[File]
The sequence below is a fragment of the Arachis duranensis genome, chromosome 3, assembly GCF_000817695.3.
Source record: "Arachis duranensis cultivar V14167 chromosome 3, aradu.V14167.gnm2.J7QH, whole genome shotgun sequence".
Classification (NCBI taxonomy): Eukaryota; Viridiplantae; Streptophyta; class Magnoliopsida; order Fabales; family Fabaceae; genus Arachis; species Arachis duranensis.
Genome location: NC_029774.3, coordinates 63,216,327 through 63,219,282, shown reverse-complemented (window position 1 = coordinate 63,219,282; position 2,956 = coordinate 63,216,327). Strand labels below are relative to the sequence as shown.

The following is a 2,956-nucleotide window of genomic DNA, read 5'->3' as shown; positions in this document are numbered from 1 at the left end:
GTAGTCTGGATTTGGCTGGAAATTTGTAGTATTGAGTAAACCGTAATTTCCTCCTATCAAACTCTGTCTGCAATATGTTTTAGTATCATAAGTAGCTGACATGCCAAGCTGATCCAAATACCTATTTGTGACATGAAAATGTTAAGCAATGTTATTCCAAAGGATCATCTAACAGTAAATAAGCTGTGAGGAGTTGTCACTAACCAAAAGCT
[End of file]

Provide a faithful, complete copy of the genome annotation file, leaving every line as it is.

The sequence below is a fragment of the Arachis duranensis genome, chromosome 3, assembly GCF_000817695.3.
Source record: "Arachis duranensis cultivar V14167 chromosome 3, aradu.V14167.gnm2.J7QH, whole genome shotgun sequence".
Classification (NCBI taxonomy): Eukaryota; Viridiplantae; Streptophyta; class Magnoliopsida; order Fabales; family Fabaceae; genus Arachis; species Arachis duranensis.
Genome location: NC_029774.3, coordinates 63,216,327 through 63,219,282, shown reverse-complemented (window position 1 = coordinate 63,219,282; position 2,956 = coordinate 63,216,327). Strand labels below are relative to the sequence as shown.

The following is a 2,956-nucleotide window of genomic DNA, read 5'->3' as shown; positions in this document are numbered from 1 at the left end:
GTAGTCTGGATTTGGCTGGAAATTTGTAGTATTGAGTAAACCGTAATTTCCTCCTATCAAACTCTGTCTGCAATATGTTTTAGTATCATAAGTAGCTGACATGCCAAGCTGATCCAAATACCTATTTGTGACATGAAAATGTTAAGCAATGTTATTCCAAAGGATCATCTAACAGTAAATAAGCTGTGAGGAGTTGTCACTAACCAAAAGCT